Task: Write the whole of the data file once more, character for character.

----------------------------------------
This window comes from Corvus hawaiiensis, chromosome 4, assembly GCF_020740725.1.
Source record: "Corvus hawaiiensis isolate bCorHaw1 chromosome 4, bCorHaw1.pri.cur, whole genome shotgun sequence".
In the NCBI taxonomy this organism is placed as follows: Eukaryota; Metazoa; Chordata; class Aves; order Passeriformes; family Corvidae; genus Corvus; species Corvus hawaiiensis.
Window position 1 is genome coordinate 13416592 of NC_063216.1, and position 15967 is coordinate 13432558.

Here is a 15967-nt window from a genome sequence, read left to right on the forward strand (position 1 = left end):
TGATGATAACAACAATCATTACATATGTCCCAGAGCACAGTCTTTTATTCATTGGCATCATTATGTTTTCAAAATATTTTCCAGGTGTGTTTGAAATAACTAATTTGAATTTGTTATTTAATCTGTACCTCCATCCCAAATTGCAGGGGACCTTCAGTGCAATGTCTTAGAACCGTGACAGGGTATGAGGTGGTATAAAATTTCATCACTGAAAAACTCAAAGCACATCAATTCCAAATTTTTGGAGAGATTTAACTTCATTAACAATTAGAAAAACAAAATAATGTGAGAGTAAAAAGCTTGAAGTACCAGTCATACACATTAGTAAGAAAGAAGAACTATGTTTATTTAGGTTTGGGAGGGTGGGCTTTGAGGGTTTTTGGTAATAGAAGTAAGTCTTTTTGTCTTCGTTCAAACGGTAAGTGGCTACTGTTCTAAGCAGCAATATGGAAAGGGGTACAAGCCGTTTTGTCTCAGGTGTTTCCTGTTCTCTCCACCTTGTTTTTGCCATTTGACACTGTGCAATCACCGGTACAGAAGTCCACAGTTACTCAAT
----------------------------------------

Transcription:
This window comes from Corvus hawaiiensis, chromosome 4, assembly GCF_020740725.1.
Source record: "Corvus hawaiiensis isolate bCorHaw1 chromosome 4, bCorHaw1.pri.cur, whole genome shotgun sequence".
In the NCBI taxonomy this organism is placed as follows: Eukaryota; Metazoa; Chordata; class Aves; order Passeriformes; family Corvidae; genus Corvus; species Corvus hawaiiensis.
Window position 1 is genome coordinate 13416592 of NC_063216.1, and position 15967 is coordinate 13432558.

Here is a 15967-nt window from a genome sequence, read left to right on the forward strand (position 1 = left end):
TGATGATAACAACAATCATTACATATGTCCCAGAGCACAGTCTTTTATTCATTGGCATCATTATGTTTTCAAAATATTTTCCAGGTGTGTTTGAAATAACTAATTTGAATTTGTTATTTAATCTGTACCTCCATCCCAAATTGCAGGGGACCTTCAGTGCAATGTCTTAGAACCGTGACAGGGTATGAGGTGGTATAAAATTTCATCACTGAAAAACTCAAAGCACATCAATTCCAAATTTTTGGAGAGATTTAACTTCATTAACAATTAGAAAAACAAAATAATGTGAGAGTAAAAAGCTTGAAGTACCAGTCATACACATTAGTAAGAAAGAAGAACTATGTTTATTTAGGTTTGGGAGGGTGGGCTTTGAGGGTTTTTGGTAATAGAAGTAAGTCTTTTTGTCTTCGTTCAAACGGTAAGTGGCTACTGTTCTAAGCAGCAATATGGAAAGGGGTACAAGCCGTTTTGTCTCAGGTGTTTCCTGTTCTCTCCACCTTGTTTTTGCCATTTGACACTGTGCAATCACCGGTACAGAAGTCCACAGTTACTCAAT